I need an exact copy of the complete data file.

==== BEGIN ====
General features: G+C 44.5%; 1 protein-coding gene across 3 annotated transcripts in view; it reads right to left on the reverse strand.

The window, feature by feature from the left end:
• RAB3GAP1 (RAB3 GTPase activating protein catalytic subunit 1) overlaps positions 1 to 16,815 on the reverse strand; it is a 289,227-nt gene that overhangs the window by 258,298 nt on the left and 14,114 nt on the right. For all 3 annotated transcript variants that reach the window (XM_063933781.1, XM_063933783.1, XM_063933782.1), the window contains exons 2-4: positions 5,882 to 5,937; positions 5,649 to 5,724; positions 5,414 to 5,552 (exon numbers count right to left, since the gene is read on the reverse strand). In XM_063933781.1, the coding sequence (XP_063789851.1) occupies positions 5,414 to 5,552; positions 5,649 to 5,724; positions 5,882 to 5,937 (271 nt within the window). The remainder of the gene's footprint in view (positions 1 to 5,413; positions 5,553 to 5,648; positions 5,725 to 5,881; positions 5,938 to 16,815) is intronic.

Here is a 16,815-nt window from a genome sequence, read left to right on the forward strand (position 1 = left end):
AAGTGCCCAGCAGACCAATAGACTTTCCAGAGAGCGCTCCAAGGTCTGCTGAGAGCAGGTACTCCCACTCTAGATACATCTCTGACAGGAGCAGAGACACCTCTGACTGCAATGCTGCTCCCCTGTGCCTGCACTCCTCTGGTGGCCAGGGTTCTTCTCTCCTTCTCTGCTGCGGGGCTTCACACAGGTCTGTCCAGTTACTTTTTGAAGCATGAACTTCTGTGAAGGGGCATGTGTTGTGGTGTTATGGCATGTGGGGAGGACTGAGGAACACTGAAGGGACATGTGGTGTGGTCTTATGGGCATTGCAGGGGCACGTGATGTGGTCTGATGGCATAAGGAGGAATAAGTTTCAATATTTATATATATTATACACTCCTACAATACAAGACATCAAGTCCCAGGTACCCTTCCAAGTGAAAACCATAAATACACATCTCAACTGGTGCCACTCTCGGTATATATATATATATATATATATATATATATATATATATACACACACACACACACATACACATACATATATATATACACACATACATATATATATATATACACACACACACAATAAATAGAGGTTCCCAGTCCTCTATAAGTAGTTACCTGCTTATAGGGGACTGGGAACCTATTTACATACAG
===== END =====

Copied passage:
General features: G+C 44.5%; 1 protein-coding gene across 3 annotated transcripts in view; it reads right to left on the reverse strand.

The window, feature by feature from the left end:
• RAB3GAP1 (RAB3 GTPase activating protein catalytic subunit 1) overlaps positions 1 to 16,815 on the reverse strand; it is a 289,227-nt gene that overhangs the window by 258,298 nt on the left and 14,114 nt on the right. For all 3 annotated transcript variants that reach the window (XM_063933781.1, XM_063933783.1, XM_063933782.1), the window contains exons 2-4: positions 5,882 to 5,937; positions 5,649 to 5,724; positions 5,414 to 5,552 (exon numbers count right to left, since the gene is read on the reverse strand). In XM_063933781.1, the coding sequence (XP_063789851.1) occupies positions 5,414 to 5,552; positions 5,649 to 5,724; positions 5,882 to 5,937 (271 nt within the window). The remainder of the gene's footprint in view (positions 1 to 5,413; positions 5,553 to 5,648; positions 5,725 to 5,881; positions 5,938 to 16,815) is intronic.

Here is a 16,815-nt window from a genome sequence, read left to right on the forward strand (position 1 = left end):
AAGTGCCCAGCAGACCAATAGACTTTCCAGAGAGCGCTCCAAGGTCTGCTGAGAGCAGGTACTCCCACTCTAGATACATCTCTGACAGGAGCAGAGACACCTCTGACTGCAATGCTGCTCCCCTGTGCCTGCACTCCTCTGGTGGCCAGGGTTCTTCTCTCCTTCTCTGCTGCGGGGCTTCACACAGGTCTGTCCAGTTACTTTTTGAAGCATGAACTTCTGTGAAGGGGCATGTGTTGTGGTGTTATGGCATGTGGGGAGGACTGAGGAACACTGAAGGGACATGTGGTGTGGTCTTATGGGCATTGCAGGGGCACGTGATGTGGTCTGATGGCATAAGGAGGAATAAGTTTCAATATTTATATATATTATACACTCCTACAATACAAGACATCAAGTCCCAGGTACCCTTCCAAGTGAAAACCATAAATACACATCTCAACTGGTGCCACTCTCGGTATATATATATATATATATATATATATATATATATATATACACACACACACACACATACACATACATATATATATACACACATACATATATATATATATACACACACACACAATAAATAGAGGTTCCCAGTCCTCTATAAGTAGTTACCTGCTTATAGGGGACTGGGAACCTATTTACATACAG